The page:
Use this URL to cite or link to this record in EThOS: http://ethos.bl.uk/OrderDetails.do?uin=uk.bl.ethos.701251
Title: The perception of interpersonal relations between instructors and students as experienced within classroom and online communication : a mixed method case study of undergraduate women in a Saudi institution
Author: Alamri, Jamilah Mohammed
ISNI:       0000 0004 5990 8478
Awarding Body: University of Nottingham
Current Institution: University of Nottingham
Date of Award: 2016
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Abstract:
This thesis contributes to the understanding of the instructor-student relationship construct, and social media adoption in higher education systems that are generally characterised by a formal quality, and that of Saudi Arabia in particular. The potential impact of social media, as it leaks into higher education practice globally, is of great concern and cannot be overlooked by research. A formal education system, such as that of Saudi, is a convenient case study for examining two overarching aims of this thesis. The first is to explore the resilience of established instructor-student interaction practices and the character of the relationships within a Saudi university classroom context. The second aim is to explore the ways in which evolving social media reconfigures the formal quality of instructors’ interaction practices within the Saudi culture in a social media context. These two aims are explored in a mixed methods case study consisting of two inter-related studies: Study 1 and Study 2. The mixed method Study 1 surveyed students about their perceptions of the classroom environment, and through questionnaires collected both instructors' and students’ perceptions of the quality of their interpersonal relationships. Instructors were interviewed and students participated in focus groups to illuminate the quantitative findings. The findings paint a general picture of traditional, formal teaching traditions and instructor-student relationships that are a result of several contextual factors mainly related to the Saudi educational system. Participants’ views of optimum interpersonal positive behaviours are hindered in becoming apparent, not only by the physical place where teaching and learning within this traditional cultural educational system is played out, but also the stable, traditional, pedagogical paradigm that has been exercised and maintained over the years. The study suggests that many ‘unrevealed’ informal behaviours from instructors constrained by the system could be released within other enabling environments, such as social media. Study 2, exploring interaction practices of students and instructors through social media, was achieved by examining instructors’ conversations with students, via social networking applications, for any existing, informal, interpersonal texts and the ways in which they emerge over time. A mixed methods approach through statistical trend and content analysis was conducted to explore this investigation. The findings reveal a discrepancy between instructors’ formal practices in a classroom context and their discursive practices within social media. All interpersonal behaviours that appeared to be restricted in a face-to-face context, such as humour, self-disclosure, reassurance and many more, are seen to be gradually released within a social media context. Although instructor variations exist, the tendency towards increased informality over time was evident in the text of most participants. Thus, interaction through social media may set the conditions for revitalized relationships within such an educational ecology in both social media exchanges and face-to-face classrooms.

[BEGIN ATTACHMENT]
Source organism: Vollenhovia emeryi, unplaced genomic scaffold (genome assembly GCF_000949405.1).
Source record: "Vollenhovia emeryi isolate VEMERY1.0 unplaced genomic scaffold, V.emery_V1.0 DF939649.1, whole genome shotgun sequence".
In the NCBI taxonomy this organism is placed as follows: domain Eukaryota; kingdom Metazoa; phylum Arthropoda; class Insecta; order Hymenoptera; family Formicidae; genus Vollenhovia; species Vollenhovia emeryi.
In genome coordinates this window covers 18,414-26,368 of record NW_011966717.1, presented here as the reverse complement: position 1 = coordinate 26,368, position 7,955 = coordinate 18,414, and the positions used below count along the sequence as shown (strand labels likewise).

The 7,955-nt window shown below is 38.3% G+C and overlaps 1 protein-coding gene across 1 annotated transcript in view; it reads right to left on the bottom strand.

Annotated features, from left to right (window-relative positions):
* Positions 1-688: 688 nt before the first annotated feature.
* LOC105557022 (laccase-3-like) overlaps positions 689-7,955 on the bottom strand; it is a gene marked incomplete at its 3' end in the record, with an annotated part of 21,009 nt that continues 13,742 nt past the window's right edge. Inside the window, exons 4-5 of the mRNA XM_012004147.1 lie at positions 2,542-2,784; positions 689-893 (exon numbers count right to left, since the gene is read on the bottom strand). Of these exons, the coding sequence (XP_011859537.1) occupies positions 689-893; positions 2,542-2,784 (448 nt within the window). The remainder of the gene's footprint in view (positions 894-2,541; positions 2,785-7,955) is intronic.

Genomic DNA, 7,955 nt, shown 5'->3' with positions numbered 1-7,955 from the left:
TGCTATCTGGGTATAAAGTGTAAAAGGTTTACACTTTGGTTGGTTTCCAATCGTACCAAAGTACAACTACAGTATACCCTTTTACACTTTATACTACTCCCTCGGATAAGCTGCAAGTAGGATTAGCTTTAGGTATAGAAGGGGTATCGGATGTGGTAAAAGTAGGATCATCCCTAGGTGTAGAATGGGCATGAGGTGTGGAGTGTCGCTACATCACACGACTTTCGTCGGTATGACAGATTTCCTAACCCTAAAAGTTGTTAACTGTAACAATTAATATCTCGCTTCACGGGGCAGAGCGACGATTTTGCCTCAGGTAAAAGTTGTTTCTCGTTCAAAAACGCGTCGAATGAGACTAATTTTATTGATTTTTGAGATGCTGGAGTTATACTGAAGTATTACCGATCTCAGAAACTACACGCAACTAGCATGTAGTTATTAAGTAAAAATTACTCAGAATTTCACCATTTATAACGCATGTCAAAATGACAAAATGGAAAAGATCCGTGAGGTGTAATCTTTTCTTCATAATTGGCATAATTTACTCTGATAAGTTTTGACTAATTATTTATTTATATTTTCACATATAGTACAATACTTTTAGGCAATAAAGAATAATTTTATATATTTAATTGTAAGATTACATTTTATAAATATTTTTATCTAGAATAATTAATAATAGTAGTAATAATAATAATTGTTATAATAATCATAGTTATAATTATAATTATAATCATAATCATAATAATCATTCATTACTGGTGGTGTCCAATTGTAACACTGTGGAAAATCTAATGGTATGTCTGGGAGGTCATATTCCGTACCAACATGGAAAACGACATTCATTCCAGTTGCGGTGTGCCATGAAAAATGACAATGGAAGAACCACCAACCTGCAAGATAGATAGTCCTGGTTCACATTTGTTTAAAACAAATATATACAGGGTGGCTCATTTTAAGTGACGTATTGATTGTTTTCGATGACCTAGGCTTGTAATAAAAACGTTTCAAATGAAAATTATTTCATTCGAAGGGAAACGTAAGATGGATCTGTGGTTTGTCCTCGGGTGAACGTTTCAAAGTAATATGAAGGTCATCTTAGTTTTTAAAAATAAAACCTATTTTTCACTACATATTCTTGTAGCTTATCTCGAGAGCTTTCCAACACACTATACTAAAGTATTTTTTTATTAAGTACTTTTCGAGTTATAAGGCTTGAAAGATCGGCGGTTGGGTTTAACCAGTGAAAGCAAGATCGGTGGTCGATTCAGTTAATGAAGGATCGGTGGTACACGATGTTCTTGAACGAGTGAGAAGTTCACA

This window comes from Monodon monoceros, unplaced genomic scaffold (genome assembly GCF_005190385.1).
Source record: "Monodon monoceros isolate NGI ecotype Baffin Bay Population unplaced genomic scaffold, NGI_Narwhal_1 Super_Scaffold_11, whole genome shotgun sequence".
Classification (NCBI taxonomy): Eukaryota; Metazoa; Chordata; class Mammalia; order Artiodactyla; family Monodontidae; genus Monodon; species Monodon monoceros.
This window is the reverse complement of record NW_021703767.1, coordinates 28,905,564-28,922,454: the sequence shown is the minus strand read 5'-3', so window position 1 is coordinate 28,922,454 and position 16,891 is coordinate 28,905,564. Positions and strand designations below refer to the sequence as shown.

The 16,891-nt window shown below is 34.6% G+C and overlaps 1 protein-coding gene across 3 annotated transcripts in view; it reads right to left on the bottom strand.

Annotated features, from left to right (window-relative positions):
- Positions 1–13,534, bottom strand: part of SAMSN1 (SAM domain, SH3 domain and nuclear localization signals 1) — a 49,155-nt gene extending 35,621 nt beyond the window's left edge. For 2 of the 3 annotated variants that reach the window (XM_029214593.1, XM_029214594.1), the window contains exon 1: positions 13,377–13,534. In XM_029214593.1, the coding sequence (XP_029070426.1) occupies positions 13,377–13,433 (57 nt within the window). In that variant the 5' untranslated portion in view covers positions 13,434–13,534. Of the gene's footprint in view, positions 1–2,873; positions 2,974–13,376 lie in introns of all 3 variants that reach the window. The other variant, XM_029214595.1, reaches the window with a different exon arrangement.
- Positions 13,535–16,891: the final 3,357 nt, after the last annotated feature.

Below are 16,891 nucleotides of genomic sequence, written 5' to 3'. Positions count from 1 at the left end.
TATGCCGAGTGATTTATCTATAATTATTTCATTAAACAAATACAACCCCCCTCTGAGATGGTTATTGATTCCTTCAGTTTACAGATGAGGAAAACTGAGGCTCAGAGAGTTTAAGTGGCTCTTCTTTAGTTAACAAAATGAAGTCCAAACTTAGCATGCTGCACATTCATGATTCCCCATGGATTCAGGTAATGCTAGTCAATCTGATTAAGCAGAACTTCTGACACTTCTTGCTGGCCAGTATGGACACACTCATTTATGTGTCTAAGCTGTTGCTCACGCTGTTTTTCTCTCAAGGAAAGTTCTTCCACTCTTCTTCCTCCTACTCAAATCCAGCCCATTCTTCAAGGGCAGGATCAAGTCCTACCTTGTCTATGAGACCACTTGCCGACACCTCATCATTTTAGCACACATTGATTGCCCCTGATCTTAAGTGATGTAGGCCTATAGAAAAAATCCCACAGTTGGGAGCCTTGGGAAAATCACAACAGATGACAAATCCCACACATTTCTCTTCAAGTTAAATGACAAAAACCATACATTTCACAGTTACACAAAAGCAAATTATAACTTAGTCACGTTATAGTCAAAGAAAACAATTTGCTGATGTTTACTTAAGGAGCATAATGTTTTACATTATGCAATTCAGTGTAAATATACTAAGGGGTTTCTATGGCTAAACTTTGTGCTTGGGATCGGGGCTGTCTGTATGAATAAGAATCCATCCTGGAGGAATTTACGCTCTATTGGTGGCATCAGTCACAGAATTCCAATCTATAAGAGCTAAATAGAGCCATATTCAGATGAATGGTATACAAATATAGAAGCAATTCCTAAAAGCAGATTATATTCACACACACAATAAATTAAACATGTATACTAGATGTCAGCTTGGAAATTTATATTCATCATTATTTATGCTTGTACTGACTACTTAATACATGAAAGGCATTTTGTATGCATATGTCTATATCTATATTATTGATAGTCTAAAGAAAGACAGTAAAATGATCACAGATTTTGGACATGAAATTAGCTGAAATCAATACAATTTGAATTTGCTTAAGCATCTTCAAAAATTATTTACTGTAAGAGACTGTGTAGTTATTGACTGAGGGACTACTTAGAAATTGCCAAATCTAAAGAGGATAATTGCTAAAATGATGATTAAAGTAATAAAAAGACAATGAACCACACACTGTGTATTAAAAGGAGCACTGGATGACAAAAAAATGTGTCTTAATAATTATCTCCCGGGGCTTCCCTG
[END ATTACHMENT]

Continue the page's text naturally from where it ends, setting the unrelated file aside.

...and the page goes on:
Supervisor: Not available Sponsor: Not available
Qualification Name: Thesis (Ph.D.) Qualification Level: Doctoral
EThOS ID: uk.bl.ethos.701251  DOI: Not available
Keywords: LB Theory and practice of education
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